Home » Water and Girls Education in Ethiopia » What Water Means for Girls Education in Ethiopia

What Water Means for Girls Education in Ethiopia

Ethiopian girls carrying water they collected.

Photo Credit: WaterdotorgCC BY-NC-SA

Water is basic need for all of us. When it is convenient and easy to get we hardly think about it. But for some getting fresh water is a constant thought and burden. Sustainable Development Goal 6 states to, “Ensure availability and sustainable management of water and sanitation for all”. In Ethiopia access to drinking water is improving. It has increased from 13% in 1990 to 53% in 20121.  But this still leaves many without convenient and adequate access. Ethiopians are not only struggling for access to water, there also are issues with poor sanitation of water. When drinking water is not clean water borne diseases like diarrhea run rampant and has the greatest affect on children.

So what does this mean for education? It means that children, particularly girls, are spending time collecting water rather than being in school or studying, and children are home sick causing school absences to rise. In Ethiopia it is estimated that 32% of children of primary school age are not attending school2. SDG 4 states, “Ensure inclusive and equitable quality education…for all” and SDG 5, “Achieve gender equality and empower all women and girls”.  The Sustainable Development goals regarding access to clean water and improved sanitation go hand in hand in increasing school attendance and equitable education access for girls. As access to water increases the number of secondary school girls in Ethiopia that are able to attend school and be successful in school increases as well.

The Water Walk

Ethiopia is considered “water stressed” by the rapidly growing population and drought. The majority of water being withdrawn is used for agriculture, almost 95%3. For those living in urban areas centralized water sources are more accessible. In rural areas water sources can be great distances away from villages. One study showed that on average those in rural areas walk between 2-5 hours per day to retrieve water (Demie, Beckele, Seyoum, 2016). The lack of access and uncertainty of clean water sources is exasperated by drought and extreme weather events. In Ethiopian culture water gathering, as many household chores, are considered a woman’s responsibility. This means that girls who are able to attend girls are spending time before or after to collect water for their families, affecting their ability to focus in class and taking their studying time. All too often the burden of retrieving water in addition to other responsibilities leads to girls dropping school all together.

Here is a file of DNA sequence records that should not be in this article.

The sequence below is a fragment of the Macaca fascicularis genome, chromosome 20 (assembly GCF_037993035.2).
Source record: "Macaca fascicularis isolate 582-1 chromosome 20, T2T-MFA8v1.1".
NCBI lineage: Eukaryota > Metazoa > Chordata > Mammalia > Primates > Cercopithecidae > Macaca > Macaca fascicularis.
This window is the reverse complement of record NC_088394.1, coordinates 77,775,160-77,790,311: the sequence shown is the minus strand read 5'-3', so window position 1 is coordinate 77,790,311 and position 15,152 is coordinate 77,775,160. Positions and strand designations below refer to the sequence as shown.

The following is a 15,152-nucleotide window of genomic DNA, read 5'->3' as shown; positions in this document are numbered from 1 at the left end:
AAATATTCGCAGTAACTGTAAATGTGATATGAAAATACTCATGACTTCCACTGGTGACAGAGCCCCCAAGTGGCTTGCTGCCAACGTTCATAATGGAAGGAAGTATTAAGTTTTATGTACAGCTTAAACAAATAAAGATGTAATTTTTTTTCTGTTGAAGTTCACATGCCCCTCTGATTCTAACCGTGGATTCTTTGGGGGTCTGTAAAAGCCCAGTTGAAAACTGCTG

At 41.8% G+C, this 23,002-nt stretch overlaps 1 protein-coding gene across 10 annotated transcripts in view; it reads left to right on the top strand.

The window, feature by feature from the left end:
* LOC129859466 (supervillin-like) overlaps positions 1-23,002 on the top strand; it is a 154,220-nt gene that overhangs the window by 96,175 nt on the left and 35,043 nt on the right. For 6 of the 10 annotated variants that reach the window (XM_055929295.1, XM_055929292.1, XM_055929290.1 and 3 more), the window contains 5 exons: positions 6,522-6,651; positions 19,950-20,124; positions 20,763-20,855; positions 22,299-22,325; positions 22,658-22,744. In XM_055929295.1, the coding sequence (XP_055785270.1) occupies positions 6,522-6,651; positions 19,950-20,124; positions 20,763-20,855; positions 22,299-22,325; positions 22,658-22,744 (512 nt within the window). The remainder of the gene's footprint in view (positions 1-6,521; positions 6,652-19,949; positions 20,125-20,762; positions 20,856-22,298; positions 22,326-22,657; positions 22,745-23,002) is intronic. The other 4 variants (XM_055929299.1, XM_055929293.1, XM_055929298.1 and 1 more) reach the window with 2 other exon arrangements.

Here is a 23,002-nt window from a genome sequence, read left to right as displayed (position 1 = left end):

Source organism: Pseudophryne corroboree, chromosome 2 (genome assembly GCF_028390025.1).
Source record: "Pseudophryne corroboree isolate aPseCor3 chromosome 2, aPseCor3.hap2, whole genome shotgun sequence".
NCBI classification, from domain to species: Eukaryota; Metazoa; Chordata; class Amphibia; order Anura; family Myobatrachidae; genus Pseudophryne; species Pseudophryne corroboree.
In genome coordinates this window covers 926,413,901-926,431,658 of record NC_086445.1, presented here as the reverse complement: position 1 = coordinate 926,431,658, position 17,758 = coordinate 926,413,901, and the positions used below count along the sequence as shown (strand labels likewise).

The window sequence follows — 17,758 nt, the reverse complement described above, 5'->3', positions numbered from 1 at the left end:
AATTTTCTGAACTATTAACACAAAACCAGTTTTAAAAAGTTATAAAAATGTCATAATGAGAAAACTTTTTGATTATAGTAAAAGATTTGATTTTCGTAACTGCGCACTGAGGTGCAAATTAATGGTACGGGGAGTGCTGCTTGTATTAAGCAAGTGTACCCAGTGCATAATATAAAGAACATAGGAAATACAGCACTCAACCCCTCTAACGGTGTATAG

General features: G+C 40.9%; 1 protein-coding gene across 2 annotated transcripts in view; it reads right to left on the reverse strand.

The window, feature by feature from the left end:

Dirty Water

After a girl walks for hours to fetch water for her family it is not always guaranteed that this water will be clean. With the expansion of agriculture to feed a growing population cases of pollution from fields running off into water sources has increased. In addition in some areas the closes fresh water source is also shared by animals. Cases of poor waste management lead to water contamination as well (Demie, 2016). The drinking of this contaminated water leads to the contraction of water-borne illnesses. One of the major hindrances across the globe of children’s ability to attend and stay in school is illness from contaminated water, claiming an estimated 443 million school days each year6. Not only are girls being kept out of school because they are inflicted by water-borne illnesses, but it is also customary for women and girls to care for sick family members. These factors cause girls to be out of school and inevitably out of options.

Washing Up

In response to first the Millennium Development Goals and now the Sustainable Development Goals UNICEF along with multiple NGOs are working to improve water access and sanitation for communities in Ethiopia. These programs have accounted for much of the initial progress that has been made. The UNICEF WASH program works to establish clean water and sanitation infrastructure in addition to supporting the government to reduce water insecurity. There goal is to increase the water access supply to 85% in rural areas and 75% in urban areas by 20207. Individual communities are coming together to improve their individual water access situation as well. These efforts will hopefully be the answer to bringing girls back to the classroom.


Demie, G., Bekele, M., & Seyoum, B. (2016). Water accessibility impact on girl and women’s participation in education and other development activities: the case of Wuchale and Jidda Woreda, Ethiopia. Environmental Systems Research5(1), 11.

Sites DOT MIISThe Middlebury Institute site network.